Sunday, May 12, 2013

Iago Does Not Exist

I love a good "Hey look at Shakespeare *this* way" theory, and the TV Tropes brought me some new ones to play with. Hat tip to Michigan Shakespeare Festival for posting about this on their Facebook page!

How about the idea that Iago doesn't exist?  That he is just the personification of the individual evil side of each character?

He's the incarnation of that voice within every person's mind, which is why it's so easy for him to trick everyone into believing what he says. He's not saying it — they're thinking it. Emilia is just a klepto with self-esteem issues; Othello is suffering from paranoia (or, if you hold that his seizures are real, he's also having epileptic hallucinations); Roderigo is generally unstable; Cassio has a serious drinking problem... the list goes on.
Now, obviously we're out of the realm of what Shakespeare may have actually intended - there's no way he had the narrative to even think of something like this.  But in terms of modern interpretation, could you pull this off?  I wonder whether some sort of weird version could be made where there is no Iago character, but instead each of the characters listed above takes turns reciting Iago's appropriate lines as if schizophrenic.

How many scenes does Iago have by himself?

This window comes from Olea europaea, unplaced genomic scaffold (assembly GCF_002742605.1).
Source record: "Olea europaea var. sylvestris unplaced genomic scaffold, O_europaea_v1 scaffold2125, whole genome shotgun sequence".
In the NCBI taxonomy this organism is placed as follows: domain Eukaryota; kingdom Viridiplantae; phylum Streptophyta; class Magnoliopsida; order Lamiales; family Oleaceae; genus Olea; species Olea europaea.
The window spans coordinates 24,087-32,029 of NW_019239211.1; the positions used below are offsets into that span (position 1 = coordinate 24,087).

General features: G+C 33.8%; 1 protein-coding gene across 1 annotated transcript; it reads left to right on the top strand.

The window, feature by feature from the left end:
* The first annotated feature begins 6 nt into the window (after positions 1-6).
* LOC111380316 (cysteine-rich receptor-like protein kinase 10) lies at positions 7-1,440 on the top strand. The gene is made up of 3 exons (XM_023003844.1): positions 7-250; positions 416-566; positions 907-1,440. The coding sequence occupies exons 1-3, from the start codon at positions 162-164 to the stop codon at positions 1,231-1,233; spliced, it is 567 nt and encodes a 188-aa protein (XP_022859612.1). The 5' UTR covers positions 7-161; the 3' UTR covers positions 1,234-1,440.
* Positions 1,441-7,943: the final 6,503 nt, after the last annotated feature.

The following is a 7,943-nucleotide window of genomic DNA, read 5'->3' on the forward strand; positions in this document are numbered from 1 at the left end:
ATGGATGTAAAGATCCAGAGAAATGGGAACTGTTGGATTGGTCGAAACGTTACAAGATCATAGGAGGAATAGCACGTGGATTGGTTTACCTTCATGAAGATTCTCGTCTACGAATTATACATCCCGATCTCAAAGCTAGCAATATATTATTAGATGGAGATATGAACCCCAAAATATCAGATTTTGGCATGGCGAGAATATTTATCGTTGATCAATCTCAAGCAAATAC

There's a few more good theories on that page (like Horatio being a hired assassin sent by Fortinbras) that maybe we'll get to another time.

3 comments:

Alexi said...

I'm avoiding clicking through now because I am well aware how much of my day TV tropes could eat up, but this Iago theory does sound interesting. I think it is set up most obviously in his very first scene, where, from Brabantio's perspective, he's a disembodied voice in the darkness, shouting out the obscene fears of miscegenation that Brabantio secretly obsesses over -- "this accident is not unlike my dream."

Certainly this gets at the heart of how Iago operates, in that he gives people what they want. Some of the desires he plays on are dark and hidden, like the persecution complex at the heart of Othello's jealousy, but he is always able to accomplish what he needs to because his victims do half the work for him.

Ophelia said...

That's an awesome page. As I read each of those, my mind was blown.
The Romeo and Juliet ones got a little excessive, though. "Mercutio is in love with Romeo! I mean Juliet! No, sorry, Tybalt's in love with Juliet! And Mercutio hates them, which is why they died! Yeah! Well, somebody's in love!"

Charles McLellan said...

I don't think Emilia can be dismissed so easily as a kleptomaniac. She has the drive to do whatever benefits her the most (as noted in the dialog between Desdemona and herself) but having Desdemona dead, Othello dead and Cassio demoted does nothing to benefit herself.

Iago's existance really hinges on Emilia. You could remove Iago from almost all the scenes in Othello EXCEPT the scene where Iago asks Emilia to fetch the handkerchief.